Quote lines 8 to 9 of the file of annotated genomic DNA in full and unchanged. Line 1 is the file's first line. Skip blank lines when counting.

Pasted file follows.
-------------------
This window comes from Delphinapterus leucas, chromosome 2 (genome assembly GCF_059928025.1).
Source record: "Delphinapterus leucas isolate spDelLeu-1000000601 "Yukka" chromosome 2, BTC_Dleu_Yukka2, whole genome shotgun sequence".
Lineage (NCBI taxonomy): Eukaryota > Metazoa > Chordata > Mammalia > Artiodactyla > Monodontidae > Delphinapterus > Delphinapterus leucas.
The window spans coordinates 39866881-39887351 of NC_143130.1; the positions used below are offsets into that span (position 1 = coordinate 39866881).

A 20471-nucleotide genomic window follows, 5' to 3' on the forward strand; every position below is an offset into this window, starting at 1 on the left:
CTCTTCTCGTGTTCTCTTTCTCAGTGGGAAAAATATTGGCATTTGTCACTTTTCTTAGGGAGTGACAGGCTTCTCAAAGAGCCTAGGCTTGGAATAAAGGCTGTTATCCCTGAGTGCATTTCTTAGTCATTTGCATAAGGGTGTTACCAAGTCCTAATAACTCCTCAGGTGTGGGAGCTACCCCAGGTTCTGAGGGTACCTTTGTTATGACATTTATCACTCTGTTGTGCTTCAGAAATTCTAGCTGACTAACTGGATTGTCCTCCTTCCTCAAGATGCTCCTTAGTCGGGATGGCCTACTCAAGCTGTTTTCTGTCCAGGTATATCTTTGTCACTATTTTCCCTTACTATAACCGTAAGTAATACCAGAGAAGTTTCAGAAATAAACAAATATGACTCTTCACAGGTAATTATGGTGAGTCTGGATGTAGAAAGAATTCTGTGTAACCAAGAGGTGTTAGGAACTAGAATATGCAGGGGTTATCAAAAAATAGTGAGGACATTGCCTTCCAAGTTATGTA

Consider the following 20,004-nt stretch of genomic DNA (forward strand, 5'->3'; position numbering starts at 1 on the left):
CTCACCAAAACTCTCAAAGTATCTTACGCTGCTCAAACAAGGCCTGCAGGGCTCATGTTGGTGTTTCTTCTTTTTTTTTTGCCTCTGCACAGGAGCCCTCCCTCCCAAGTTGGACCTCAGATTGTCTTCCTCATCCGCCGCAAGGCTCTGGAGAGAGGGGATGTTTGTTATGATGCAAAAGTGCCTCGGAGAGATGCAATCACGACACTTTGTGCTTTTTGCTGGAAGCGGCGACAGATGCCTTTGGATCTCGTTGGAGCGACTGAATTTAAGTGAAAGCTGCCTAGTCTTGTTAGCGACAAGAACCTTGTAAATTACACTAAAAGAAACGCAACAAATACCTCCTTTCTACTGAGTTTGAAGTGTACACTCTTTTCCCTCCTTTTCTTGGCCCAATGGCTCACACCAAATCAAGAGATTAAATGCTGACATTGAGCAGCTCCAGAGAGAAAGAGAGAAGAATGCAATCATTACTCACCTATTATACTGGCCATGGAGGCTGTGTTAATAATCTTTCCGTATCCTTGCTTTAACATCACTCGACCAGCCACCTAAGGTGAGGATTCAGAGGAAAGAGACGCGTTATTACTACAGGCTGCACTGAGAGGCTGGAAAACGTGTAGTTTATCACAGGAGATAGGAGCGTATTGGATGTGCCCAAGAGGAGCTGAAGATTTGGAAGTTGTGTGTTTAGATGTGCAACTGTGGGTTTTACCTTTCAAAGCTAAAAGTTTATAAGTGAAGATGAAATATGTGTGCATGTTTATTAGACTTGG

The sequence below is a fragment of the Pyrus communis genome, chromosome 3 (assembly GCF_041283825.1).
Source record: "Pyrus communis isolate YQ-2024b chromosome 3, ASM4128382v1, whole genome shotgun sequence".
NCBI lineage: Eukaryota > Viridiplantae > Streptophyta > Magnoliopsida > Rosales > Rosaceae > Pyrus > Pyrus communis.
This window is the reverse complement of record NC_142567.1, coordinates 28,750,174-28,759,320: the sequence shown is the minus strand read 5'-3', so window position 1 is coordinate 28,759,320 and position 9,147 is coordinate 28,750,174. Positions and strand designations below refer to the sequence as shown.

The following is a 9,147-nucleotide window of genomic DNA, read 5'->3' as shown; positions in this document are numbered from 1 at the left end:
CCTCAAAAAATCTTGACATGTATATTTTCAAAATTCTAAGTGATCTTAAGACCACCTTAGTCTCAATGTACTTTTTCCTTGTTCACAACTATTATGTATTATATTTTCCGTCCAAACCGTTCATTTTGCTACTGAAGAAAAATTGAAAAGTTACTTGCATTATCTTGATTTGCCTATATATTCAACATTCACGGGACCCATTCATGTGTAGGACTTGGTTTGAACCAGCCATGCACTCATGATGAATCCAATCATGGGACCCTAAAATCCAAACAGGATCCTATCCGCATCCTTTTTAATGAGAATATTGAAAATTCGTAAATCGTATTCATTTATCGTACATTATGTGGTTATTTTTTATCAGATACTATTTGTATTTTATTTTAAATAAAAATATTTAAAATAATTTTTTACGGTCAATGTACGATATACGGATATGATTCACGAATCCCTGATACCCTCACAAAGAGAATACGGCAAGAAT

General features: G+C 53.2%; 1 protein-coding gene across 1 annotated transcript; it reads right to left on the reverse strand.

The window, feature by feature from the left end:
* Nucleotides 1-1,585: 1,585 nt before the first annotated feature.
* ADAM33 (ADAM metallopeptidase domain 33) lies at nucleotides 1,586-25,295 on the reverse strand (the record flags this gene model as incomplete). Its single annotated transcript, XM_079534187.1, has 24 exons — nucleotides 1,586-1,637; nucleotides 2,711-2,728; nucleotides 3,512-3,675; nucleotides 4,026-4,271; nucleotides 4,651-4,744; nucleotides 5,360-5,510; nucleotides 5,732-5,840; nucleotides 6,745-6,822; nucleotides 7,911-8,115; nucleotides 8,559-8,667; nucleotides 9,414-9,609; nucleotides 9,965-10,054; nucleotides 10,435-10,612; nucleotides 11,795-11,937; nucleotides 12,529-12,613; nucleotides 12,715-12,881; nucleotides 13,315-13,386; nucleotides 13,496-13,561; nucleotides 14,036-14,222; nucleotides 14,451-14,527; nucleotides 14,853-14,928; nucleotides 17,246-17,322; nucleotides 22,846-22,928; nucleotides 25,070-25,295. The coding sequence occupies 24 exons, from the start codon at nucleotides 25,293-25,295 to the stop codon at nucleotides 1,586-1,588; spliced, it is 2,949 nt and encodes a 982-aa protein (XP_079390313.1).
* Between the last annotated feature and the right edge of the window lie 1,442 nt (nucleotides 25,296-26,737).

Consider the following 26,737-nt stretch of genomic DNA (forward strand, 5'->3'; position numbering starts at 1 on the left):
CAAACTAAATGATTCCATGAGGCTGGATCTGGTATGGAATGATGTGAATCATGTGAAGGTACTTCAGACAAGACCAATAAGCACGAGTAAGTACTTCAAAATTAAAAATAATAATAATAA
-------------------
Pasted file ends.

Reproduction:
CTCACCAAAACTCTCAAAGTATCTTACGCTGCTCAAACAAGGCCTGCAGGGCTCATGTTGGTGTTTCTTCTTTTTTTTTTGCCTCTGCACAGGAGCCCTCCCTCCCAAGTTGGACCTCAGATTGTCTTCCTCATCCGCCGCAAGGCTCTGGAGAGAGGGGATGTTTGTTATGATGCAAAAGTGCCTCGGAGAGATGCAATCACGACACTTTGTGCTTTTTGCTGGAAGCGGCGACAGATGCCTTTGGATCTCGTTGGAGCGACTGAATTTAAGTGAAAGCTGCCTAGTCTTGTTAGCGACAAGAACCTTGTAAATTACACTAAAAGAAACGCAACAAATACCTCCTTTCTACTGAGTTTGAAGTGTACACTCTTTTCCCTCCTTTTCTTGGCCCAATGGCTCACACCAAATCAAGAGATTAAATGCTGACATTGAGCAGCTCCAGAGAGAAAGAGAGAAGAATGCAATCATTACTCACCTATTATACTGGCCATGGAGGCTGTGTTAATAATCTTTCCGTATCCTTGCTTTAACATCACTCGACCAGCCACCTAAGGTGAGGATTCAGAGGAAAGAGACGCGTTATTACTACAGGCTGCACTGAGAGGCTGGAAAACGTGTAGTTTATCACAGGAGATAGGAGCGTATTGGATGTGCCCAAGAGGAGCTGAAGATTTGGAAGTTGTGTGTTTAGATGTGCAACTGTGGGTTTTACCTTTCAAAGCTAAAAGTTTATAAGTGAAGATGAAATATGTGTGCATGTTTATTAGACTTGG

The sequence below is a fragment of the Pyrus communis genome, chromosome 3 (assembly GCF_041283825.1).